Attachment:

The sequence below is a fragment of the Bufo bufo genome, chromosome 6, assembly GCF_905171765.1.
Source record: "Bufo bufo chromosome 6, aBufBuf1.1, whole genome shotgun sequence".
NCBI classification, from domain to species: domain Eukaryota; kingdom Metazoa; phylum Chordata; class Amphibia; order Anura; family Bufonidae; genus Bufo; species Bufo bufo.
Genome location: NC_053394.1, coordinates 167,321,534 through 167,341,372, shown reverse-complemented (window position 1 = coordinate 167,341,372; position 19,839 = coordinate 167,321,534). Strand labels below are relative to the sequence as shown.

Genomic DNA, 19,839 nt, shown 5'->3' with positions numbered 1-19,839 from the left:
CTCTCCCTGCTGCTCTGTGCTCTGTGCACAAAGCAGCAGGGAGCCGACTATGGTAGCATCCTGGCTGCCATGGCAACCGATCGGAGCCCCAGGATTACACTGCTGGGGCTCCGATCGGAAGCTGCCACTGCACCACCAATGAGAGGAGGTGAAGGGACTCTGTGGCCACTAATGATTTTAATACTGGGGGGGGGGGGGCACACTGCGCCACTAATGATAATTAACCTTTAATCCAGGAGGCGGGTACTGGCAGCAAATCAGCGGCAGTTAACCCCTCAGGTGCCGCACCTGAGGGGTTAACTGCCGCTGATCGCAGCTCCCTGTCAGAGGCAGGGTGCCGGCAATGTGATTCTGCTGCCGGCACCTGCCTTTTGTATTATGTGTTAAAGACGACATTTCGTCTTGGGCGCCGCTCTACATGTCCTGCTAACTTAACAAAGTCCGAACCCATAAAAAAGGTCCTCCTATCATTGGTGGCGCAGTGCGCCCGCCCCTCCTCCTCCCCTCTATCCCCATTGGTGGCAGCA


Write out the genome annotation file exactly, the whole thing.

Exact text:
The sequence below is a fragment of the Bufo bufo genome, chromosome 6, assembly GCF_905171765.1.
Source record: "Bufo bufo chromosome 6, aBufBuf1.1, whole genome shotgun sequence".
NCBI classification, from domain to species: domain Eukaryota; kingdom Metazoa; phylum Chordata; class Amphibia; order Anura; family Bufonidae; genus Bufo; species Bufo bufo.
Genome location: NC_053394.1, coordinates 167,321,534 through 167,341,372, shown reverse-complemented (window position 1 = coordinate 167,341,372; position 19,839 = coordinate 167,321,534). Strand labels below are relative to the sequence as shown.

Genomic DNA, 19,839 nt, shown 5'->3' with positions numbered 1-19,839 from the left:
CTCTCCCTGCTGCTCTGTGCTCTGTGCACAAAGCAGCAGGGAGCCGACTATGGTAGCATCCTGGCTGCCATGGCAACCGATCGGAGCCCCAGGATTACACTGCTGGGGCTCCGATCGGAAGCTGCCACTGCACCACCAATGAGAGGAGGTGAAGGGACTCTGTGGCCACTAATGATTTTAATACTGGGGGGGGGGGGGCACACTGCGCCACTAATGATAATTAACCTTTAATCCAGGAGGCGGGTACTGGCAGCAAATCAGCGGCAGTTAACCCCTCAGGTGCCGCACCTGAGGGGTTAACTGCCGCTGATCGCAGCTCCCTGTCAGAGGCAGGGTGCCGGCAATGTGATTCTGCTGCCGGCACCTGCCTTTTGTATTATGTGTTAAAGACGACATTTCGTCTTGGGCGCCGCTCTACATGTCCTGCTAACTTAACAAAGTCCGAACCCATAAAAAAGGTCCTCCTATCATTGGTGGCGCAGTGCGCCCGCCCCTCCTCCTCCCCTCTATCCCCATTGGTGGCAGCA